History of coffee and coffee legends

The history of coffee is the history of adventure around the world.

Brief history of coffee

Beer may be the oldest man-made brew, with wine a distant second. Beer recipes are at least as old as 6000 BC, but the oldest winemaking processes date 'only' from about the turn of the first millennium.

Their younger cousin, coffee, arose a few hundred years later, though no one knows how old the plant itself is. Some archaeological evidence shows that humans were eating the berries as long ago as a hundred thousand years.

One legend says that a goat herder in Ethiopia observed his charges eating the red berries from a nearby tree and became excited. Trying them himself, he too felt a great lift. By 600 AD that magical berry, and the brew made from drying and grinding its seeds, had found its way to what is now Yemen, on the southern tip of the Arabian peninsula.

Stories tell of a native of India smuggling the precious seeds of the tree out of Arabia around 1650 AD, then planting them in the hills of Chikmagalur. Arabian law forbade the exporting of beans that could germinate, effectively controlling coffee trade for centuries. Whether myth or history, the fruit of those seeds now forms a third of India's large coffee output.

Europeans - the British, Dutch, French, and others - spread the beans to other countries during their travels. The Dutch were responsible for its introduction to Java in the 18th century. From those plantings, history tells us, came the famed tree coveted by France's king, presented to him as a gift.

Louis XIV of France, finding the tree didn't tolerate frost well, had a greenhouse erected to supply him with the beans to make the brew he so savored. It is said that from that source came the cultivars used in Central and South America.

Reaching Martinique around 1720, sprouts were planted and grew well in the hot Caribbean clime. From the thousands of trees that resulted, some were transported to Mexico where the product now forms one of their largest exports.

Making its way to French Guiana around the same time, the tree grew well in that steamy atmosphere. Seeing an opportunity, a rascal named Francisco de Melo Palheta solicited the aid of the governor's wife to smuggle seeds out of the country. As he prepared to part for Brazil, the lady handed him a bouquet of flowers containing the illicit beans.

Brazil is now one of the largest coffee producers on the planet.

From Brazil the seeds complete the circle, making their way in the late 19th century to Kenya and Tanzania, not far from their original home in Ethiopia. Six centuries to return home is a long journey and an excellent excuse to rest and have a cup.

Coffee legends and reality

That a mere beverage could generate so many romantic tales and so much hard-headed business is a wonder. Yet from its beginnings to the present, this dark and pungent liquid has fascinated, cured and enriched billions the world over.

Legends abound about the origins of the coffee plant, but the most reliable histories put its discovery in Ethiopia somewhere around 500 BC. From there, after observing the stimulating effects of its berries, travelers brought it to Arabia, where it acquired the name.

The Renaissance gave birth not only to science and art, but the commercial production and known-world distribution of what would later be called 'that heathenish liquid'. By the late 18th century both plantations and drinking popularity had spread to Europe, Asia, the Middle East, South and North America and to every social class.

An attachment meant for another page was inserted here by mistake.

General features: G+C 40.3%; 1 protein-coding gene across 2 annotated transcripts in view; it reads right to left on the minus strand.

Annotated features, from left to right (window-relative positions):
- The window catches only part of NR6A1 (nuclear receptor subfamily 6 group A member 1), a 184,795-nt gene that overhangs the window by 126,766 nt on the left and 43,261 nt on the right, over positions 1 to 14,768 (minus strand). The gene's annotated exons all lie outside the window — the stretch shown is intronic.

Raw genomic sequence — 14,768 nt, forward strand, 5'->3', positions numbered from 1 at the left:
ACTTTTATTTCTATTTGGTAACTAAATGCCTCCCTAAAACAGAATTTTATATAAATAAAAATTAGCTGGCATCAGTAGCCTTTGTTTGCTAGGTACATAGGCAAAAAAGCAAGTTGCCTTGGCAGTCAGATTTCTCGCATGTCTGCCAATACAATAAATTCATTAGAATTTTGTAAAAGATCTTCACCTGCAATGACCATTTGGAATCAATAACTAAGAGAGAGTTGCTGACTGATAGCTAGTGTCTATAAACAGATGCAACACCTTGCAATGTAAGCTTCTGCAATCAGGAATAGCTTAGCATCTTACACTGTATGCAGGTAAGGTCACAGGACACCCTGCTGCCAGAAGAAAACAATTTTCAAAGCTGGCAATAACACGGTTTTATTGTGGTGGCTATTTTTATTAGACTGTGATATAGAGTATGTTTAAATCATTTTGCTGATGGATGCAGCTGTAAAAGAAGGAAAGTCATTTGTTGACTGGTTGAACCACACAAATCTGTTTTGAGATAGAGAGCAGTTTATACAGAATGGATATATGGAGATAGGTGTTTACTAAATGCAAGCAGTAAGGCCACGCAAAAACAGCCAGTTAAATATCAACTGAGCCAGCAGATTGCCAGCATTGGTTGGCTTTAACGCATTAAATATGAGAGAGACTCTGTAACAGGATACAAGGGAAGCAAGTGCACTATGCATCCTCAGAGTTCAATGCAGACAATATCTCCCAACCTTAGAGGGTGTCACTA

Throughout those long centuries the health effects ascribed to coffee border on the miraculous. But, as with most claimed miracles, there's some fact at the bottom.

Some studies suggest that mammalian sperm swim faster, farther and longer in fluid laced with coffee. The theory is the caffeine stimulates them. One Harvard study followed over 100,000 individuals for almost 20 years, drawing the conclusion that moderate use can help reduce diabetes. Others show reduction in cirrhosis of the liver and decrease of asthma severity.

As with wine, the antioxidants in coffee have been touted as helping keep hearts healthier, though debates rage about whether the pros outweigh the cons. Coffee is a diuretic and encourages more frequent urination, and some assert that the stimulation from caffeine leads to long term nerve degeneration. Caffeine withdrawal can lead to increased sleeplessness. And, caffeine is a natural insecticide.

But for good or ill - or both - coffee is here to stay. The economics alone virtually guarantee that, since as a commodity coffee is second only in dollar volume to oil.

Whether traded on exchanges in London, New York, Hong Kong or Lima with over 400 billion cups consumed annually, this other 'black gold' only grows in popularity. Though only 10-20% (depending on country) of adults drink one or more cups daily, the total retail sales hovers near the $9 billion level annually.

Add to those figures the number of raw beans, grinders, roasters, brewers and cups bought for the home and the figures become astounding.

With the rise in both basic commodity and specialty retail prices, the future for coffee businesses continues to look bright. Starbucks alone has over 10,000 outlets around the world.

And specialty coffee shops are not the only outlet for a wide choice of blends and styles. Home roasters and brewers also can enjoy espresso, invented in 1901 and growing ever since. Straight shots, long shots or double shots are a snap now with home machines.

Mocha, Latte, and Cappuccino - all available by the addition of a few ingredients at the touch of a few buttons. Flavored coffees in as great a variety as wines are easy to make, with just a dash of vanilla, caramel or fruit flavorings.

With all that history, money, and delicious variety maybe the legends weren't so far off after all.